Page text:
I was prepared to loathe Phil Mazo’s bit, assuming he was just another grovelling liberal “open mic” beta male.
Then I watched this video.
I hope you will too.
It belongs in a time capsule marked “America: 2013.”
A friend sent me a link this morning, with the subject line:
A white Guy in a Keffiyeh places a thinly disguised personal ad in a feminist blog
I’m in a rare generous mood, so I feel compelled to share Matt Graber’s stirring manifesto — is that word “sexist”? — at The Feminist Wire:
Please don’t call me “man” or “dude” any longer. I will not join you in friendship or partnership on a male-supremacist, patriarchal project. I will not condone the view that women are born to provide you with sexual gratification, and to do care work for you.
I will not be your wingman. I will not support your objectification of women’s bodies. Women are not accessories to you, regardless of how much money you have. In social settings such as parties, bars, or clubs, I will not accompany you when you violate the personal space of others. When they refuse to allow you to enter into their personal space, I will not ease or comfort you.
Brace yourselves: There’s more.
But then the comments from the blog’s primary readers — women — take it to the next level of epic.
They aren’t impressed by Matt “Don’t Call Me Dude!” Graber’s epic beta male white-knighting.
This is really cheap, unevolved feminism looking for cookies.
Poor Matt. He must be very confused by this reaction.
He just wants to
violate a little personal space be loved and understood and appreciated.
Now, I know we’re all sick of the #NotTheOnion hashtag, but this op-ed really seems to be… real.
Unless a sarcastic guy (or even a very clever woman) wrote this pitch-perfect parody of campus-speak circa 1994, then arranged for the ideal “Che!” headshot to go with it, and got it all accepted as legit by the gatekeepers at The Feminist Wire.
In which case, I salute you, Sir/Madam.
For the rest of us: Palette cleanser, stat!
Yep, we “celebrate” Labo(u)r Day up here in Canada, too.
Like most Americans, we don’t spend much time that day musing about the Haymarket Riot or dialectical materialism.
Instead, drinking beer and sleeping in top most “to do” lists.
Organized labor can still get out the crowds when it feels so inclined:
Verizon wants to break into the Canadian market, and a few thousand Big Labor types marched up Yonge Street last week to complain.
Meanwhile, the other two-thirds of the nation’s workforce either don’t care about this issue or welcome the competition.
(Canadians are notoriously cheap: We love complaining about our high cellphone charges even though they’re actually lower than U.S. rates.)
Anyway, Brian Lilley is among those asking whether labor unions are (mostly) obsolete, especially since union leaders seem far more focused on influencing party politics and public policy than they are on, say, workplace safety.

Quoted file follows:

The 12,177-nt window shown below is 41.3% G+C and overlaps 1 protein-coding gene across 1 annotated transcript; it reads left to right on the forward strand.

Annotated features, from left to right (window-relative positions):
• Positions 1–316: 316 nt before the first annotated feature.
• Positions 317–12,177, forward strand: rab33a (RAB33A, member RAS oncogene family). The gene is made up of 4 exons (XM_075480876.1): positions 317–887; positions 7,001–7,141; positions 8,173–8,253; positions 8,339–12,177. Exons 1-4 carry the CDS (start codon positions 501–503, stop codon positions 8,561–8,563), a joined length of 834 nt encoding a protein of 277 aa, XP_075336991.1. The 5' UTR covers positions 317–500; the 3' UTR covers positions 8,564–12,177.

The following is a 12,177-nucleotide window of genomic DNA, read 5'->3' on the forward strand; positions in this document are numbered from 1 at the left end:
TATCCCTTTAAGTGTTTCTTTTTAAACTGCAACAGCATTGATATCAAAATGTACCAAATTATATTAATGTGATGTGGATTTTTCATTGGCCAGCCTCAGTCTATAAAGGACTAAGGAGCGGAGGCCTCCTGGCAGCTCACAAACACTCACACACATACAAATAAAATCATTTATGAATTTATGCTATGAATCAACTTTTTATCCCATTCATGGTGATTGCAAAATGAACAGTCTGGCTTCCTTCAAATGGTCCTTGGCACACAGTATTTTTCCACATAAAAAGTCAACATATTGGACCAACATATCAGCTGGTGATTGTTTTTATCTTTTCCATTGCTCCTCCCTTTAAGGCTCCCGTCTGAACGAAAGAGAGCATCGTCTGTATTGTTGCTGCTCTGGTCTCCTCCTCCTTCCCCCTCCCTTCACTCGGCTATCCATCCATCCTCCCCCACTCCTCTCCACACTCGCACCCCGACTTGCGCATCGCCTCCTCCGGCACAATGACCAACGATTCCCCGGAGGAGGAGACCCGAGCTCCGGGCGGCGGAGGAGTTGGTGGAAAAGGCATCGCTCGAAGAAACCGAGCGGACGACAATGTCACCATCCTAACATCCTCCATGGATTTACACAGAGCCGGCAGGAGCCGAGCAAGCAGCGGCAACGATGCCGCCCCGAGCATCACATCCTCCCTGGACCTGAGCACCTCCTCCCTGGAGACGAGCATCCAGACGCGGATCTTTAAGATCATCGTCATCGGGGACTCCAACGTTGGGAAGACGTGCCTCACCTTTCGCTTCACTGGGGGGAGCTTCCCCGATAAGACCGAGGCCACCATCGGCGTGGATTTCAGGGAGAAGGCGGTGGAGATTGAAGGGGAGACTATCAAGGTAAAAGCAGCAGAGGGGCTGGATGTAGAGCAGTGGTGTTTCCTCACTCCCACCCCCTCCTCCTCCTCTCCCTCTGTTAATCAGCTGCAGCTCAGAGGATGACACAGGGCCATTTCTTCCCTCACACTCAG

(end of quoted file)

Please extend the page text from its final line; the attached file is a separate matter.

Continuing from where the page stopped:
Like most “progressive” outfits who long ago achieved their original goals, labor unions are palpably desperate to remain relevant.
Lilley hails from my steel-mill hometown, so he’s been around union folks all his life.
Today, he says:
…unions aren’t for the workers anymore, they’re for the union bosses.
My father worked his whole life in a union and retired a proud union man.
The outfit he belonged to has faced some tough questions lately over outrageous salaries for the top executives, cushy jobs for family members and precious little for the membership. In fact, it sounds to me like they’ve become the people they were fighting against.
Is there a “conservative” or libertarian argument for organized labor unions?
Make your case in the comments — that is, if you actually feel like doing some work today.
The longest and most expensive trial in United States history prosecuted crimes that never occurred.
The McMartin pre-school case was The Children’s Hour come to Godzilla-like life.
That sordid story sits on my mental desk like a momento mori, cautioning me against rushing to judgement whenever the media comes down with a contagious new sex-related “epidemic,” be it real (those Catholic Church abuse scandals) or fake (like “rainbow parties.”)
Moral panics we will always have with us, and the real harm they do is incalculable, both to those accused and to society at large.
Caution is advised.
Which brings me to Operation Yewtree, a.k.a. the BBC pedophilia scandals involving the late children’s show presenter, Top of the Pops host, and conspicuous philanthropist Sir Jimmy Savile, along with who knows how many others.
Now, I don’t doubt that, particularly during the permissive 1960s and 1970s, myriad sexual hijinks transpired in and around BBC headquarters, or that underage girls and boys were frequently targeted.
At an establishment conservative confab in D.C. a while back, someone asked me if Canadians could possibly be stupid enough to throw over Conservative Prime Minister Stephen Harper for an unaccomplished, photogenic airhead like Justin Trudeau, based solely on that particular Liberal MP’s particular arrangement of DNA molecules.
I nodded in the general direction of what I hoped was the White House and replied:
“Who’ve you got, then?”
You guys went from “I didn’t inhale” to “Damn right I did” in one generation, so I doubt recent not-so-shocking revelations about Justin Trudeau’s little pot habit could keep him out of 24 Sussex Drive.
After all, Canada is much much more relaxed about marijuana use than the U.S is.